"Crisis, back to reality", Hugo Kaagman, 1979. ( 1.20 - 1.20cm. )
"Do it my way", 1978,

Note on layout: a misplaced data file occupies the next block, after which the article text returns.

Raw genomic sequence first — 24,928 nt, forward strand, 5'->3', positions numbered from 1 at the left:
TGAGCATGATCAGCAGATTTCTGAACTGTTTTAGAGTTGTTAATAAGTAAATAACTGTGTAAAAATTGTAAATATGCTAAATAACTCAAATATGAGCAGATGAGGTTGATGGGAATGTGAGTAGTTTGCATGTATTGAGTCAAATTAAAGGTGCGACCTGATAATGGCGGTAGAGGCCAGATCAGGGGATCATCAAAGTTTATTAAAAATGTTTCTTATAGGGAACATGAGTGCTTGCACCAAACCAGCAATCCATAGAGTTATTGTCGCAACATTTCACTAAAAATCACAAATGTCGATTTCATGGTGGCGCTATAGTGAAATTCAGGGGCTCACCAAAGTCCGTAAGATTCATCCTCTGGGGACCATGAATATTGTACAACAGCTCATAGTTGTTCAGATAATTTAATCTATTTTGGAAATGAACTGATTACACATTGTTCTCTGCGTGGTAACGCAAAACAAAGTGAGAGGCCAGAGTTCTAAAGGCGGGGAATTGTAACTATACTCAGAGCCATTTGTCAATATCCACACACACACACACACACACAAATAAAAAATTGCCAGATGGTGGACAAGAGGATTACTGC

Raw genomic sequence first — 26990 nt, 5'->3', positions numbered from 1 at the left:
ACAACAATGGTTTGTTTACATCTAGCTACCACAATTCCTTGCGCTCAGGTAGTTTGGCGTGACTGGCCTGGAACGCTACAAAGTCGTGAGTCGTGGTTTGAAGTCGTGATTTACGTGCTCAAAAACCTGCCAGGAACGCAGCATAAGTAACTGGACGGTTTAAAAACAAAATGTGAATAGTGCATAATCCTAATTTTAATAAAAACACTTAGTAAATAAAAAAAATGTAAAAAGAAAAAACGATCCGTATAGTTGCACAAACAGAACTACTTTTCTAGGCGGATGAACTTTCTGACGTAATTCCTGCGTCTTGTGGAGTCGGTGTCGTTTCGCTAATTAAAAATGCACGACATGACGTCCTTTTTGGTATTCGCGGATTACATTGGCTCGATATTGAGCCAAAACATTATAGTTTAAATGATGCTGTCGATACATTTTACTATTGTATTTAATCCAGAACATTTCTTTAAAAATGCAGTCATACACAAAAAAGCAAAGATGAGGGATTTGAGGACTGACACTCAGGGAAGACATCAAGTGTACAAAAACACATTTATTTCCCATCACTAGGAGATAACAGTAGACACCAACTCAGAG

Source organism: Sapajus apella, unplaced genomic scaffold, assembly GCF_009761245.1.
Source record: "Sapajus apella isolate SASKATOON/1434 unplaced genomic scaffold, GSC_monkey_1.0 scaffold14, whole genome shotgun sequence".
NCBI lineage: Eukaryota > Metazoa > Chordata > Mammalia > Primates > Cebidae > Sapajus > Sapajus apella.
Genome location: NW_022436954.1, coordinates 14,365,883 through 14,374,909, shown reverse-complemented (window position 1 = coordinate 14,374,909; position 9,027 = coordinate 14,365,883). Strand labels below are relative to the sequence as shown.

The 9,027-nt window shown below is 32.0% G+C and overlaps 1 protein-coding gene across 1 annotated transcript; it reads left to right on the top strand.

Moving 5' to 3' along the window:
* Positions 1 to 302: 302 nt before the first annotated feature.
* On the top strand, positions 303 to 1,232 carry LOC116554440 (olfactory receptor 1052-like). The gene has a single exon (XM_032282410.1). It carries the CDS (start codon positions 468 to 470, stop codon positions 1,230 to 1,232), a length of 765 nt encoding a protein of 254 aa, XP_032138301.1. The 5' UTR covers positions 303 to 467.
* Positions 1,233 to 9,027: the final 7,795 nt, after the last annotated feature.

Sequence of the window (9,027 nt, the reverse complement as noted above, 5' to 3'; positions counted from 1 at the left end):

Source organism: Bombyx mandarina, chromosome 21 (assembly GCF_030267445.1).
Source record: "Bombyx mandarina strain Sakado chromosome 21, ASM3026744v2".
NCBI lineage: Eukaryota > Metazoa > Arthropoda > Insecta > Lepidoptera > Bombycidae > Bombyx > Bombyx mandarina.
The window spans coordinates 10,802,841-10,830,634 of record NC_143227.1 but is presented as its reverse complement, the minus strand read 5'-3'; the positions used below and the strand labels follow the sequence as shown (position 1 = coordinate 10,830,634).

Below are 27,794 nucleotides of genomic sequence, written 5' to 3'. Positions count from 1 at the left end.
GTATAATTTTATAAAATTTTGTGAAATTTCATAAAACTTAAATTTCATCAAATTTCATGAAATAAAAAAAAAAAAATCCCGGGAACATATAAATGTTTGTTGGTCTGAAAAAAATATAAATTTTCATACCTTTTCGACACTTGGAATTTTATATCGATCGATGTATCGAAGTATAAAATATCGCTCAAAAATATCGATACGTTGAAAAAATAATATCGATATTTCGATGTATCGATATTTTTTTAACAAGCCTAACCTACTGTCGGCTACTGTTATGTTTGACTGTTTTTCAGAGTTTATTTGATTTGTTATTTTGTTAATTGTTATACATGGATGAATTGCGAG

Punk ideologies are a group of varied social and political beliefs associated with the punk subculture and punk rock. It is primarily concerned with concepts such as mutual aid,[1] against selling out,[2] hierarchy, white supremacy, authoritarianism,[3] anti-consumerism,[3] anti-corporatism, anti-war, imperialism, conservatism, anti-globalization, gentrification, anti-racism, anti-sexism, class and classism, gender equality, racial equality, eugenics, animal rights,[4] free- thought and non-conformity. One of its main tenets is a rejection of mainstream, corporate mass culture and its values. It continues to evolve its ideology as the movement spreads throughout North America from its origins in England and New York and embraces a range of anti-racist and anti-sexist belief systems. Punk does not necessarily lend itself to any particular political ideology as it is primarily anti-establishment although leftist punk is more common due to the prevalence of liberal and conservative ideologies in the status-quo.[5] Punk ideologies are usually expressed through punk rock music and lyrics, punk literature such as amateur fanzines, spoken word performances or recordings, punk fashion, or punk visual art. Some punks have participated in direct action, such as protest or demonstration disruption, political violence, ecotage, street barricades, squatting, pirate radio, off-grid energy, graffiti, vandalism and public and business property destruction, and indirect action through counter-propaganda, protests or boycotts. They support and squat in urban and rural collective houses, with group funds held in common. Punk fashion was originally an expression of nonconformity, as well as opposition to both mainstream culture and the status quo. Punk fashion often displays aggression, rebellion, and individualism. Some punks wear accessories, clothing or have tattoos that express sociopolitical messages. They stage Punk Rock Food Drives, such as D.O.A's Unity for Freedom. Punk visual art also often includes political messages. Many punks wear secondhand clothing, partly as an anti- consumerist statement.